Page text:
Friday, March 18, 2022

Moving Toward Spring

February is undoubtedly a winter month around here, but then March starts to bring the first hints of movement and growth, and now we're inching gradually toward spring. (It's coming!) I love getting to witness these scattered signs of the changing seasons. I have several sights to share from our home over the past month or so, and I'll start back in wintry February.

On February 21, I wandered into our woods in the afternoon sun and ended up admiring some little living things that I would probably overlook in other seasons. This fallen branch had quite a pretty collection of lichen (I'm guessing the bright yellow one is Common Sunburst Lichen, Xanthoria parietina):

And I noticed the delicate tracings of some species of liverwort (genus Frullania) on many tree trunks:

Here's a closer view of one of those liverworts; I wonder how long it took this tiny, tiny plant to grow to this size:

This moss looked especially green and fuzzy surrounded by melting snow:

This Black-capped Chickadee was checking out tree trunks, too, and it perched for a bit on an old, thick Virginia Creeper vine:

On February 27, I stepped outside the front door to see an immature Bald Eagle wheeling over the house -- what a big bird!

I also admired the sight of our Tulip Tree still carrying many of last year's dried seeds against the clear blue sky:

On March 5, there were hundreds of Snow Geese and Canada Geese streaming northward overhead in big flocks. Yes! Let the spring migration begin! I am so happy that our property is apparently right under a regular flight route, because I love seeing -- and hearing -- these travelers each year in early March. These flocks made such interesting patterns in the sky:

Here's another big flock, this one with all Canada Geese:

And here's a closer view of one of the Snow Goose flocks (with a couple of Canada Geese mixed in):

Meanwhile, a male Northern Cardinal sang out from the top of a big spruce tree in our meadow:

We've actually had a cardinal (or maybe more than one) singing around here since December this winter, which seems very strange to me -- I'm used to hearing cardinals starting up in February. I suppose they're really interested in establishing this territory this year. Go for it, cardinal!

In early March, I learned that the Entomological Society of America has adopted "Spongy Moth" as the new common name for Lymantria dispar (formerly Gypsy Moth), and yep, we've got this moth's spongy egg masses all over the trees in our front yard, after this invasive moth's big population boom last year; here's hoping we'll see a decrease in their numbers this year:

On March 6, I got to see a couple more cool birds flying overhead on a sunny and clear day. This Cooper's Hawk crossed over our house a few times; I love those puffy white feathers at the base of its tail:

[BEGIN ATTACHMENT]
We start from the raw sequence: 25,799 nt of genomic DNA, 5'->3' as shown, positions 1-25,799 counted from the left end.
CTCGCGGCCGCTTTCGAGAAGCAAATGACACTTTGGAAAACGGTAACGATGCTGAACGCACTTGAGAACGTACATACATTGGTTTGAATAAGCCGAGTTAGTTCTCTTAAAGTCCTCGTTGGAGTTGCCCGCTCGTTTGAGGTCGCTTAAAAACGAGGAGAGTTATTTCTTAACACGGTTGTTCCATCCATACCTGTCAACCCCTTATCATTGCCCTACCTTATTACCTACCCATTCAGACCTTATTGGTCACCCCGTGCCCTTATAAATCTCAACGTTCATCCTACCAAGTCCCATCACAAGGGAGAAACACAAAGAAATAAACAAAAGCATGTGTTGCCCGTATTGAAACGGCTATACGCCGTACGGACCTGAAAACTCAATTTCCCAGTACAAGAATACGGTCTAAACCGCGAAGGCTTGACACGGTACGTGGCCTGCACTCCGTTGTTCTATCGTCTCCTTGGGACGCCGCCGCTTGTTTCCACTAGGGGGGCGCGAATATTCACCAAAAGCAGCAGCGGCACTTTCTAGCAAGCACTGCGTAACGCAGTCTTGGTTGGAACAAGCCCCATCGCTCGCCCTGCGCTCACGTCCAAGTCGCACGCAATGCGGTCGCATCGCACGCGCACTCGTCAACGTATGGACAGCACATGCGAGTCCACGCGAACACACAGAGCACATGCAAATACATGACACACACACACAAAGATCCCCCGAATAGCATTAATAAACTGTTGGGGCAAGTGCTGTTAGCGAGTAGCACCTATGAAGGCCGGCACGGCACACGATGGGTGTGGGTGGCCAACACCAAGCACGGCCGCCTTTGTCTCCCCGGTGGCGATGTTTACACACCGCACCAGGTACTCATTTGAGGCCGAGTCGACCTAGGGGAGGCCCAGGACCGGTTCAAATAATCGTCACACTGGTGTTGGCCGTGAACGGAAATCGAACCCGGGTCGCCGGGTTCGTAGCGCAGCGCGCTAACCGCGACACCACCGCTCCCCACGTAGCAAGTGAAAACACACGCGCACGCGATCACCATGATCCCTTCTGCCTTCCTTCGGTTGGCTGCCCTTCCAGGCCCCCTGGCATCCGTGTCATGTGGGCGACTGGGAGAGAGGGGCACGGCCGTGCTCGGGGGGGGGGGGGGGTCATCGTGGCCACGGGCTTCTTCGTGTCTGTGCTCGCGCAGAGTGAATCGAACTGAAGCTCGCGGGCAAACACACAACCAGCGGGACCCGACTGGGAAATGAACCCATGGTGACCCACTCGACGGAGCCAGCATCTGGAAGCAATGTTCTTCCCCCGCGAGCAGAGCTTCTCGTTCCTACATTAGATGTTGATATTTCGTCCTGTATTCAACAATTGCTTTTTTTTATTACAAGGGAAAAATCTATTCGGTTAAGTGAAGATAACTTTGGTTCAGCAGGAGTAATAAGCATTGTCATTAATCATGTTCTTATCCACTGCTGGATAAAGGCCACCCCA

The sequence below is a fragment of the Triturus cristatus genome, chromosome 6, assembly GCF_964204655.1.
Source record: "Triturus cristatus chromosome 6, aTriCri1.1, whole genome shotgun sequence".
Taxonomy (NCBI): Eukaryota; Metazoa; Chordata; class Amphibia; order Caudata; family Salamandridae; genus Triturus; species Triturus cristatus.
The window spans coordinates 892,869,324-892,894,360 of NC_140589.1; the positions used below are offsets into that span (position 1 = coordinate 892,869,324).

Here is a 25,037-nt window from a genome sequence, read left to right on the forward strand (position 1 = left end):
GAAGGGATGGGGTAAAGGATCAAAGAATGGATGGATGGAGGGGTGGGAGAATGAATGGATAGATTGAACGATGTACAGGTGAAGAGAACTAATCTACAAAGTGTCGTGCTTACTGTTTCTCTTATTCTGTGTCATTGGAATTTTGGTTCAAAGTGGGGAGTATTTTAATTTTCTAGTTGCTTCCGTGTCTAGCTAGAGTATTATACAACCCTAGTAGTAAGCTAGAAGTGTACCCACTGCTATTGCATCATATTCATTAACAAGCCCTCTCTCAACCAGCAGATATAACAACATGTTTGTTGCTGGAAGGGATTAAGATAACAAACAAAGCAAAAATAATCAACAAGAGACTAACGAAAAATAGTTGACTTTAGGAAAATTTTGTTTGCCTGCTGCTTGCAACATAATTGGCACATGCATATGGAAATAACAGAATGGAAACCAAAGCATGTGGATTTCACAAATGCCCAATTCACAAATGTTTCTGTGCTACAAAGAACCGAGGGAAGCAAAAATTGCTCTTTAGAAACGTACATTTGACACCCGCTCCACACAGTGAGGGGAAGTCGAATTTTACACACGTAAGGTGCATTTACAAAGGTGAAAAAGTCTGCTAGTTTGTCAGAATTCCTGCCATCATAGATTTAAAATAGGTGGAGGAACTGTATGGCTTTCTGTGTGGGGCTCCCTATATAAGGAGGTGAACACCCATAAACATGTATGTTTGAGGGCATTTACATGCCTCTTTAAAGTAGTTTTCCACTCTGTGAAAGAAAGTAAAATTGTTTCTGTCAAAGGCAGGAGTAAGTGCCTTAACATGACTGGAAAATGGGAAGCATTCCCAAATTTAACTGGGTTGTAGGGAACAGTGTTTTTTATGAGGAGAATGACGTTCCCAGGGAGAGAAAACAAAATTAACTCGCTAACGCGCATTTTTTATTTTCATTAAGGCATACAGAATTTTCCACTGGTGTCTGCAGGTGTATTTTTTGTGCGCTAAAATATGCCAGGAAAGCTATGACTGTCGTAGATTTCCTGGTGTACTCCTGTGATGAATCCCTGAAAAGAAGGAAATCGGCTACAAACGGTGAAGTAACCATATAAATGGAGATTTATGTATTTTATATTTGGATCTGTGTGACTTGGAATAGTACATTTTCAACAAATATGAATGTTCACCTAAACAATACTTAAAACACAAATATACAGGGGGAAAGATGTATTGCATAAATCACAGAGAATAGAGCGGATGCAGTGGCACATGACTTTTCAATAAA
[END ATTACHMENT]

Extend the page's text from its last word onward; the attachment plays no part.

And it was wonderful to see a Turkey Vulture in the sky again after their absence during the winter:

A wet snowfall on the afternoon of March 9 made for a really pretty scene on the steeply sloped woods across the street from our house:

Here's a closer view into those woods:

Our first Song Sparrow of the year arrived in the midst of this snow, and it dug a hole at the base of the feeders and spent quite a bit of time feeding on dropped seeds there; I don't think I've seen a sparrow in a little snow burrow like this before:

What an industrious little bird. It flew from its hole to a nearby shrub a few times while I watched through a window, and I can't help thinking it looks super grumpy in this picture:

The next day, it was nice to see our newly-arrived Song Sparrow (the same bird?) in the sunlight:

This White-throated Sparrow also posed for bit in a tangle of wild grape vines:

In the woods, at least three recently awakened Eastern Chipmunks were scurrying around a snow-covered bank:

And perhaps because of the extra moisture from the melting snow, the various mosses and lichens on tree trunks in the woods were looking especially bright and verdant this day:

Here's another scene of tiny mosses and lichens among the crevasses of an old White Pine's bark:

Many of the trees had fuzzy socks made of moss:

And this moss almost seemed to be pouring out of this tree:

Back at the house, the persistent snow cover that's been around for months was receding, and our first Snowdrop buds were peeking through:

Then a storm brought another foot of snow, delaying things a bit.... But spring is certainly coming. Red-winged Blackbirds and Common Grackles are back in the area and singing, and as I write this, we're having a stretch of 60-degree and sunny days. Right now, I can see nearly equal parts bare ground and snow, I hear a Song Sparrow singing, and a pair of Eastern Bluebirds are checking out our nest boxes. The Snowdrops are uncovered again and I think they'll open today, our first flowers of the year. Here comes spring!